In a written response the company said, “PT BIA’s operations prior to the merger, are independent from Posco International’s operation.”
The company says the land was acquired through a fair process with Indigenous tribes in accordance with Indonesian customary law.
It claims Damianus Yone Basik Basik’s tribe and other communities received fair compensation and facilities for the land.
When asked if Kim Nam Ku was the main architect of land deals in West Papua, a company executive wrote, “Posco International is not in a position to answer this question.”
Another man is pictured in photos with the former politician Johannes Gluba Gebze and Kim Nam Ku.
At the time, he was a director of Korindo, West Papua’s biggest palm oil producer.
Korindo’s subsidiaries have cut down 40,000 hectares of rainforest across the province.
Kim Nam Ku’s former right-hand man Nikolaus Mahuze is one of several West Papuan tribesmen who say Korindo didn’t conduct business with them in good faith.
Mahuze now regrets selling some of his own community’s land to the company.
He says while Korindo’s investments have flourished, there’s been no rise in incomes or living standards.
They promise one thing today,
but a different thing tomorrow.
They do not care about our basic rights."
Kwangyul Peck, Korindo’s head of sustainability, denies those allegations.
We have been fair, we’ve been transparent,
we have been open and we have conducted proper negotiations per the laws and regulations of the Indonesian Government."
Many of the tribe’s allegations were investigated for two years by the Forest Stewardship Council (FSC), of which Korindo is a member.
The timber certification body found Korindo violated the human rights of tribes through highly flawed land acquisition and compensation processes.
While the final report was heavily redacted, Al Jazeera obtained a copy of the original document.
The investigators found West Papuan tribes lost $300m in deals with Korindo.
And the company spent less than $5m on programmes to help the tribes.
Korindo's head of sustainability, Kwangyul Peck, denies these figures.
The $300m revenue is pure fantasy.
That’s not the case at all.
Using industry data, Al Jazeera estimates that Korindo exported wood worth more than $327m from their projects.
In the redacted report, FSC investigators concluded that Korindo should lose its membership.
But rather than acting on that recommendation, the council instead warned Korindo it faced expulsion unless it made amends for the damage caused in West Papua.
Kwangyul Peck says Korindo will improve its practices.
I think we could have done more, we could have done better ... specifically I guess we could build more schools."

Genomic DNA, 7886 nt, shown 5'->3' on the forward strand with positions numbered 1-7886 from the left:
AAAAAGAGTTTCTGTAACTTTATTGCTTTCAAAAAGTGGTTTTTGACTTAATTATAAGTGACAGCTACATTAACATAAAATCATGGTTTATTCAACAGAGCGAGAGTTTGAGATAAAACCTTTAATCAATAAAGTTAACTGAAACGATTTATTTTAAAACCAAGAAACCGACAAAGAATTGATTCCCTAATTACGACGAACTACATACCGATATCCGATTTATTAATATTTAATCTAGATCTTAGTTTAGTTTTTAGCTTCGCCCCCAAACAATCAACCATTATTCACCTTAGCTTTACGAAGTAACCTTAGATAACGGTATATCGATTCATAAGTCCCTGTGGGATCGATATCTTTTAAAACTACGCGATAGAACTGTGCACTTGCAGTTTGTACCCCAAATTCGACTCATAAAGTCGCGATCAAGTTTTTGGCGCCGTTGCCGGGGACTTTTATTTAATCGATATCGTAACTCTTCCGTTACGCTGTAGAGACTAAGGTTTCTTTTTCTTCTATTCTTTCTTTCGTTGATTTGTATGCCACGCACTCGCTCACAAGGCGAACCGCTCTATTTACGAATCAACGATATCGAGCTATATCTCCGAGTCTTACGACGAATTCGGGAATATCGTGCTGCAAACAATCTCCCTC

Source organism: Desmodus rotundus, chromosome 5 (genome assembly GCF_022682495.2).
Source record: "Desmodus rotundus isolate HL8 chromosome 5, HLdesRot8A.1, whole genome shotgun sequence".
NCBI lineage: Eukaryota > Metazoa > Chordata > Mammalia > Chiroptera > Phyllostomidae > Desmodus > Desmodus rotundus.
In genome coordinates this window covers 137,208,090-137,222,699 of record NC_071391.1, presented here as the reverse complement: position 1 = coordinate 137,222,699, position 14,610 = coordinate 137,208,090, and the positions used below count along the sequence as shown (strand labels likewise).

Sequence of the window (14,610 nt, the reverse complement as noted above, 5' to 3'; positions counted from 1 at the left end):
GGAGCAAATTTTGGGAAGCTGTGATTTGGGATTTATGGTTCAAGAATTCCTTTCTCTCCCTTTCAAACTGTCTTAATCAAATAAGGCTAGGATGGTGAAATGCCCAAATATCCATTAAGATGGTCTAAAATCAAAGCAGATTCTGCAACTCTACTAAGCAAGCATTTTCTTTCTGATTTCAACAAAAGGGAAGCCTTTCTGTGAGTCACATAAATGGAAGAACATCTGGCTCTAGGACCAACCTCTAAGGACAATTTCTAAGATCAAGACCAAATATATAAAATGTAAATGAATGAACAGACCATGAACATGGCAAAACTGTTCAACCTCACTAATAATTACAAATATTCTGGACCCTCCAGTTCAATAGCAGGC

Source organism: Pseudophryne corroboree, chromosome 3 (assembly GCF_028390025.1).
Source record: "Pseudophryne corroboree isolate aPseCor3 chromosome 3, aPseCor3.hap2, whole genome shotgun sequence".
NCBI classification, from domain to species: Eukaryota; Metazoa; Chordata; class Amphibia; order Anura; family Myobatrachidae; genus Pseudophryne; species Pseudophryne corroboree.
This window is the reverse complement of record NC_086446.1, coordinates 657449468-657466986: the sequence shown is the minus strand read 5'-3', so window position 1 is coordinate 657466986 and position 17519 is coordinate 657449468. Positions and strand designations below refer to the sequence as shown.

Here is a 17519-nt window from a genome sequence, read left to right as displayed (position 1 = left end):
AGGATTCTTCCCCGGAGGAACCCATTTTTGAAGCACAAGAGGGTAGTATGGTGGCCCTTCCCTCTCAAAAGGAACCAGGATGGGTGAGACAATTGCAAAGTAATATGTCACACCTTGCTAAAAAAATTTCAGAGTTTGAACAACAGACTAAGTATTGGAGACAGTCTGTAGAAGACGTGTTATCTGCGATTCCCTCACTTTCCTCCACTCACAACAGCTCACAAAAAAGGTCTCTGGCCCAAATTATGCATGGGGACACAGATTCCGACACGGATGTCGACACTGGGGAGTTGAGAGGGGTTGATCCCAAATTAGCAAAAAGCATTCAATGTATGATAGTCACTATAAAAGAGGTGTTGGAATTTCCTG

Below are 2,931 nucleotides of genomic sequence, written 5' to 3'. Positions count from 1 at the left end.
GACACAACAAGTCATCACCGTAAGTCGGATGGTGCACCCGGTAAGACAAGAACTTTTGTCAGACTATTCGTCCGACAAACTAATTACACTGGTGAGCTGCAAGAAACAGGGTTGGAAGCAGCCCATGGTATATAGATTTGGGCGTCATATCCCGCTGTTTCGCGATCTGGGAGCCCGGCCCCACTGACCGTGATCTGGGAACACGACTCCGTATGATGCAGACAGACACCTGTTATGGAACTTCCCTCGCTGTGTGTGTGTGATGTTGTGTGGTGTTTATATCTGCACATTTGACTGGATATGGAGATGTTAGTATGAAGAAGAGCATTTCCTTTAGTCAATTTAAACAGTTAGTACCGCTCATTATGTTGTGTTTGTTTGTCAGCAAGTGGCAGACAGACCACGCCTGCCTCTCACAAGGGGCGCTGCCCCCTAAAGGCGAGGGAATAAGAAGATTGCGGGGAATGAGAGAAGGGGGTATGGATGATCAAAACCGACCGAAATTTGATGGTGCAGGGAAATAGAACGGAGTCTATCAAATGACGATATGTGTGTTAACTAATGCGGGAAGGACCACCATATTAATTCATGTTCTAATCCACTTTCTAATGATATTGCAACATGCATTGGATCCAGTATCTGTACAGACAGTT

Kim Nam Ku also played a big role in helping Korindo.
These financial statements show a Korindo shell company in Singapore made a payment of almost $22m to an “expert in getting plantation rights”.
We ask Kim Nam Ku about this payment.
I can’t talk about this stuff right now.
Tell them to ask the company."
In a written statement, Korindo executives confirm the $22m consultant was Kim Nam Ku.
Korindo claims the payment bought it ownership of another of Kim Nam Ku’s companies, PT PAL, which owned almost 40,000 hectares of West Papuan rainforest.
That translates to around $560 a hectare.
There are two ways to enter the palm oil operation. One is approach the Indonesian Government that has the ownership of the land and go through the lengthy and complex regulatory process.
The other is to acquire a firm that has gone through the regulatory process and secured the rights to the land. Korindo Group chose the latter option."
We asked 10 anti-corruption experts to review the $22m payment. They all said it raised numerous red flags.
That’s because plantation permits have no official cost in Indonesia.
Bruce Searby is a former financial crimes prosecutor at the US Department of Justice.
Any consultancy payment of tens of millions of dollars in a calendar year is going to raise some questions."
There certainly are lots of bribery cases where the term consultancy is used as a euphemism for bribe payments through an intermediary or a “bag man”, for corrupt public officials."
Indonesian government officials declined to answer Al Jazeera’s questions.
Posco International and Korindo deny all allegations of misconduct.
After logging a combined 76,000 hectares of land in West Papua, both companies say they have stopped large-scale deforestation in the region.
The land deals are worth billions of dollars.
Kim Nam Ku refused our requests to comment further.
He made $32m buying and selling land in West Papua.